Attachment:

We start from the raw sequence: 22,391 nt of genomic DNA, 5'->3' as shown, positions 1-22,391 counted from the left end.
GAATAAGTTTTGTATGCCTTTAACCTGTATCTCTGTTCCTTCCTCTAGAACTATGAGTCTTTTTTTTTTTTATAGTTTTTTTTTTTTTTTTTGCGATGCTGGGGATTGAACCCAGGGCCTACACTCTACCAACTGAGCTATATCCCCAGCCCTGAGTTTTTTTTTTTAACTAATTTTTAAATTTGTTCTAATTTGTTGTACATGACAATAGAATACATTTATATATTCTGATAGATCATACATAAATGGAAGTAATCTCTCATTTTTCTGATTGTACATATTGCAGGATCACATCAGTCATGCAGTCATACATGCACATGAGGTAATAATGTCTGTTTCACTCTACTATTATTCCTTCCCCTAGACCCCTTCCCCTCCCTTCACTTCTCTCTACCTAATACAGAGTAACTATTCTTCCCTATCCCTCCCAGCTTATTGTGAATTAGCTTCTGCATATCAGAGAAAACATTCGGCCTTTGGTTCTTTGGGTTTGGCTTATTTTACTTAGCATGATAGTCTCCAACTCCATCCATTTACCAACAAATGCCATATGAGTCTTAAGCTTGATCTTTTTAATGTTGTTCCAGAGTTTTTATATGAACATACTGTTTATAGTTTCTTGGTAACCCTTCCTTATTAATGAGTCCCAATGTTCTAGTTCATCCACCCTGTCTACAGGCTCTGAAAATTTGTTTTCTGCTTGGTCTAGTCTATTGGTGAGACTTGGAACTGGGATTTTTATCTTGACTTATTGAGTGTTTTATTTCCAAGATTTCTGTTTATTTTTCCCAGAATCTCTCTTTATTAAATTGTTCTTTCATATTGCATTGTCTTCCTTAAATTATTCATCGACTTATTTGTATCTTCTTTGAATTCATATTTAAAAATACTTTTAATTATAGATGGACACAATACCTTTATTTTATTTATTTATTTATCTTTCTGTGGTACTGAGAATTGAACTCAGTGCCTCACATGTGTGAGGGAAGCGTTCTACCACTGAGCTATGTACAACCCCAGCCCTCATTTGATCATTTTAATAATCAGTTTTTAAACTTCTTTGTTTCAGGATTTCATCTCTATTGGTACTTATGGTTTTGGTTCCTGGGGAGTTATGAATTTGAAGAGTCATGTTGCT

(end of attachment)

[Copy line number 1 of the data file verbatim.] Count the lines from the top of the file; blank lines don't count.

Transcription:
We start from the raw sequence: 22,391 nt of genomic DNA, 5'->3' as shown, positions 1-22,391 counted from the left end.